In a world where death rarely comes peacefully, mob kingpin Vito Rizzuto defied the odds and died of natural causes, bequeathing a power vacuum and the spectre of turf violence in Montreal’s tumultuous criminal underworld.
Mr. Rizzuto, whose storied clan exerted its criminal influence across several decades and continents, died Monday morning in a Montreal hospital at age 67, reportedly of pneumonia and lung-related problems. Quebec’s coroner ruled out foul play and said it would not conduct an autopsy.
The sudden death of such a powerful and charismatic underworld boss was met with near disbelief, in no small part because Mr. Rizzuto managed to escape the bloody fate of so many associates and family members. Both Mr. Rizzuto’s son, Nick, Jr., and father, Nicolo Rizzuto, Sr., were gunned down in Montreal in the past four years, and numerous underlings through the years met equally violent ends.
In the rich lore of the Mafia, most mobsters die with their shoes still on their feet, and only the lucky get to end their days with them off. Mr. Rizzuto fell in the latter category.
“Few die without their shoes on in the Mafia,” said Antonio Nicaso, an expert on the mob who is writing a book on Mr. Rizzuto. “Many die while they are doing other things.”
Mr. Nicaso believes an autopsy should be carried out to dispel any doubts whether Mr. Rizzuto died of natural causes.
“I am a little skeptical,” Mr. Nicaso said. “This is huge news, a tsunami in the underworld.”
Mr. Rizzuto had earned the nickname Teflon Don and lived a life that seemed worthy of a Hollywood script – and part of it was. He was jailed for his part in the shooting of a trio of renegade mobsters at a Brooklyn social club in 1981 that was portrayed in the Hollywood movie Donnie Brasco. Mr. Rizzuto served five years in a U.S. penitentiary before returning to Canada last year.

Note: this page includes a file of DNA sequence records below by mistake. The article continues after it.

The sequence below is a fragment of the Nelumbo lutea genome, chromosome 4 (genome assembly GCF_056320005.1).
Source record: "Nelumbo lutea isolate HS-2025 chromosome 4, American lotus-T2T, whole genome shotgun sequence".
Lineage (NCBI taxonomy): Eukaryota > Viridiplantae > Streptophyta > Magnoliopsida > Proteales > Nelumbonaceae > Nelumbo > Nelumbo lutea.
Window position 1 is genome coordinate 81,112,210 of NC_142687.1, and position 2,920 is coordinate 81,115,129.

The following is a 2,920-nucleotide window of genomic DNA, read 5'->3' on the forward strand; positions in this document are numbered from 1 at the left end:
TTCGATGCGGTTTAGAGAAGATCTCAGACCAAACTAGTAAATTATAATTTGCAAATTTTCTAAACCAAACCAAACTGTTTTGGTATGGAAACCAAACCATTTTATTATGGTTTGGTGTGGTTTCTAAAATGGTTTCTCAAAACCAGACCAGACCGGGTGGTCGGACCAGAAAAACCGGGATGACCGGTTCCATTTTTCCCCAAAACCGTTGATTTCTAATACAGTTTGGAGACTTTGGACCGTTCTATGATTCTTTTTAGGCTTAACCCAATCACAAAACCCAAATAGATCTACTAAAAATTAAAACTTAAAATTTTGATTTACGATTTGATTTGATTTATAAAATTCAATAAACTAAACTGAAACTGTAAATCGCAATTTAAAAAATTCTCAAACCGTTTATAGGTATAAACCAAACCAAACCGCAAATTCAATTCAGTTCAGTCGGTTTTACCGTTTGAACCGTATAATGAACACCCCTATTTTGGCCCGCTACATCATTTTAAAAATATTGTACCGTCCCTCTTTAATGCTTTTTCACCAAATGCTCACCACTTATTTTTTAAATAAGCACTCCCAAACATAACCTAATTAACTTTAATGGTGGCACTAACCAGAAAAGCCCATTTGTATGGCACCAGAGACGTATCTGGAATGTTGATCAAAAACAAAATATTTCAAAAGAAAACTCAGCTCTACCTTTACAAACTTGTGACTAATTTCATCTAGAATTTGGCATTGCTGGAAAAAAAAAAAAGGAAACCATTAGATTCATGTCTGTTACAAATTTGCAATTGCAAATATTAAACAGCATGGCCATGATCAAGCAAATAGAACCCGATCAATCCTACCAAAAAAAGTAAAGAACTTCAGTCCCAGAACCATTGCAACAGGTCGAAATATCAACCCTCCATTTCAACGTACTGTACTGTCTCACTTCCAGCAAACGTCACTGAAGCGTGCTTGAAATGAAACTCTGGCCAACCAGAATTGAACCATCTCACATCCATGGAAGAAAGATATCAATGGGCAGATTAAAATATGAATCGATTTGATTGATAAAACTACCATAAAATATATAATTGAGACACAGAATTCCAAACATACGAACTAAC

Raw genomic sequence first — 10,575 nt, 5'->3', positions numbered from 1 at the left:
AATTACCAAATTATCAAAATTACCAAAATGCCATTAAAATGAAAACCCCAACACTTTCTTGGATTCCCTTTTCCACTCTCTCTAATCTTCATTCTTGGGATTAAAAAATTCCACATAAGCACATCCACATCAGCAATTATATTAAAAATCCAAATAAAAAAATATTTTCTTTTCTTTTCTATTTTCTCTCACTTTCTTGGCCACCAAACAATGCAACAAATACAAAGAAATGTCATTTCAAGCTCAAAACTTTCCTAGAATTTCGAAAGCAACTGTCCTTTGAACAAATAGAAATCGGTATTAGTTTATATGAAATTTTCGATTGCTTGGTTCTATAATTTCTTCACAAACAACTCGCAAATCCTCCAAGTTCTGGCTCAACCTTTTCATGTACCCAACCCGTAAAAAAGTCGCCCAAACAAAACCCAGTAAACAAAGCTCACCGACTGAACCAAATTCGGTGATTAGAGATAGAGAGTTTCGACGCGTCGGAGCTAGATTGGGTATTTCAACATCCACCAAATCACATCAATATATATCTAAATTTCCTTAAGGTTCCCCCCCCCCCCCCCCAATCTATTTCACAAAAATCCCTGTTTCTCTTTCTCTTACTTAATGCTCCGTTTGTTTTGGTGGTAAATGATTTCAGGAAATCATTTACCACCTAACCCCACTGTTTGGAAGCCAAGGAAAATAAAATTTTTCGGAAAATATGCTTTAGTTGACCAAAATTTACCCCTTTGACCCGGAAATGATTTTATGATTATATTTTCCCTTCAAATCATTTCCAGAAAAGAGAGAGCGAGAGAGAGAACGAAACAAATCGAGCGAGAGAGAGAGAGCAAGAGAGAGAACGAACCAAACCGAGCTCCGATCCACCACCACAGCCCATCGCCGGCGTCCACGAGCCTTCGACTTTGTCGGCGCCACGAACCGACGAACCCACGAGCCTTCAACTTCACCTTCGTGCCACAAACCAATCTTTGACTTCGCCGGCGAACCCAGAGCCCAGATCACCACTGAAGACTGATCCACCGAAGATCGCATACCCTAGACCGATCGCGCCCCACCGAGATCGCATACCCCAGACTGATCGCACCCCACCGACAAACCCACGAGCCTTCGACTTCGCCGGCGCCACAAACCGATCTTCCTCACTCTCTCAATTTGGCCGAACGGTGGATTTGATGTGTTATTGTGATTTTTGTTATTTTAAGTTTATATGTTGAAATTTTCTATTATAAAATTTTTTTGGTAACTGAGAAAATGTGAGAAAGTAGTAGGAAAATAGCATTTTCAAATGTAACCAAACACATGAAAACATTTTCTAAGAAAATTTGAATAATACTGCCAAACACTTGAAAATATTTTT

Within months of his arrival on Canadian soil, several rival mobsters were murdered in Quebec and Ontario and it appeared as if the old boss was firmly holding the reins of the Montreal Mafia again.
Former RCMP organized-crime analyst Pierre de Champlain said Mr. Rizzuto was the rare crime kingpin who had enough power and authority to act as a peacemaker among various crime syndicates.
“This will trigger a lot of upheaval,” Mr. de Champlain said of Mr. Rizzuto’s death.
“The person who’ll succeed him will need to have the same skills as a uniter, a charismatic leader respected by the Mafia factions of Montreal and Toronto.”
Mr. Rizzuto’s name remained a fixture in the news because of public hearings of the Charbonneau inquiry into corruption in the construction industry in Quebec. The inquiry heard testimony that the Rizzuto clan took a cut from millions of dollars in municipal public-works contracts. Mr. Rizzuto had even been subpoenaed to appear before the inquiry.
Mr. de Champlain said the Sicilian-born Mr. Rizzuto, a third-generation mobster who has been described in court documents as the godfather of the Montreal Mafia, had been raised in the traditions of the old country’s Cosa Nostra.
“The era of the crime dynasties is over. Things are going so fast now. It’s not the same mentality. The people who want power now are not bound by traditions and protocols.”
Mr. Rizzuto was well-tailored, could speak four languages and didn’t shy away from news cameras.
The first child of Nicolo Rizzuto and Libertina Manno, he was born Feb. 21, 1946, in Cattolica Eraclea, in the Sicilian province of Agrigento. The family emigrated to Canada in 1954, where his father became a captain for the Montreal Mafia, a branch of the Bonanno clan of New York.
Starting in the 1980s, Mr. Rizzuto and his father, Nicolo, grew in power, pushing aside the Calabrian faction that ran the Montreal Mafia.
Canadian authorities repeatedly tried to convict him for drug trafficking or money laundering. Each time, underlings went to jail but the Montreal godfather walked free. It wasn’t until 2004 that he was arrested and extradited to New York on racketeering charges for taking part in the Brooklyn shooting.
“I have the feeling that the death of Vito Rizzuto is the end of a dynasty,” Mr. de Champlain said.
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